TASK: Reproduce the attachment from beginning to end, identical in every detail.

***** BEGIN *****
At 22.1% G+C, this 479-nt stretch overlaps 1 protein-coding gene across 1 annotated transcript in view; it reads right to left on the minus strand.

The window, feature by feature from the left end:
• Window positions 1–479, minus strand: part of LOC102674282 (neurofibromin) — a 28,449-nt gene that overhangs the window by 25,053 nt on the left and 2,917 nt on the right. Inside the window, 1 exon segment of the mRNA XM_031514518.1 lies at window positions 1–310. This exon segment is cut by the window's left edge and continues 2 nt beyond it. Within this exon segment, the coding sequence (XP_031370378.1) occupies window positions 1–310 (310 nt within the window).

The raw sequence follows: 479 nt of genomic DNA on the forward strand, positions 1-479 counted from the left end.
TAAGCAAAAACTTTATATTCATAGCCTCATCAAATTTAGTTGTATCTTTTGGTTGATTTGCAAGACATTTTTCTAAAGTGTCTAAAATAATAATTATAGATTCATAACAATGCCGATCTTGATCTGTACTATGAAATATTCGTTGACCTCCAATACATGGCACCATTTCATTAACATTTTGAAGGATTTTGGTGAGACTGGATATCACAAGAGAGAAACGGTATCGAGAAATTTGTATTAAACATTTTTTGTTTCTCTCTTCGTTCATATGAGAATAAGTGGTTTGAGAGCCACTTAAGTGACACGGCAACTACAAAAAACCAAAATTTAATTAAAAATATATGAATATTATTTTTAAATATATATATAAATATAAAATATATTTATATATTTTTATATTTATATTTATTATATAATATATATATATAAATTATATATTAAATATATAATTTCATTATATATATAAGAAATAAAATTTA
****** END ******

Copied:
At 22.1% G+C, this 479-nt stretch overlaps 1 protein-coding gene across 1 annotated transcript in view; it reads right to left on the minus strand.

The window, feature by feature from the left end:
• Window positions 1–479, minus strand: part of LOC102674282 (neurofibromin) — a 28,449-nt gene that overhangs the window by 25,053 nt on the left and 2,917 nt on the right. Inside the window, 1 exon segment of the mRNA XM_031514518.1 lies at window positions 1–310. This exon segment is cut by the window's left edge and continues 2 nt beyond it. Within this exon segment, the coding sequence (XP_031370378.1) occupies window positions 1–310 (310 nt within the window).

The raw sequence follows: 479 nt of genomic DNA on the forward strand, positions 1-479 counted from the left end.
TAAGCAAAAACTTTATATTCATAGCCTCATCAAATTTAGTTGTATCTTTTGGTTGATTTGCAAGACATTTTTCTAAAGTGTCTAAAATAATAATTATAGATTCATAACAATGCCGATCTTGATCTGTACTATGAAATATTCGTTGACCTCCAATACATGGCACCATTTCATTAACATTTTGAAGGATTTTGGTGAGACTGGATATCACAAGAGAGAAACGGTATCGAGAAATTTGTATTAAACATTTTTTGTTTCTCTCTTCGTTCATATGAGAATAAGTGGTTTGAGAGCCACTTAAGTGACACGGCAACTACAAAAAACCAAAATTTAATTAAAAATATATGAATATTATTTTTAAATATATATATAAATATAAAATATATTTATATATTTTTATATTTATATTTATTATATAATATATATATATAAATTATATATTAAATATATAATTTCATTATATATATAAGAAATAAAATTTA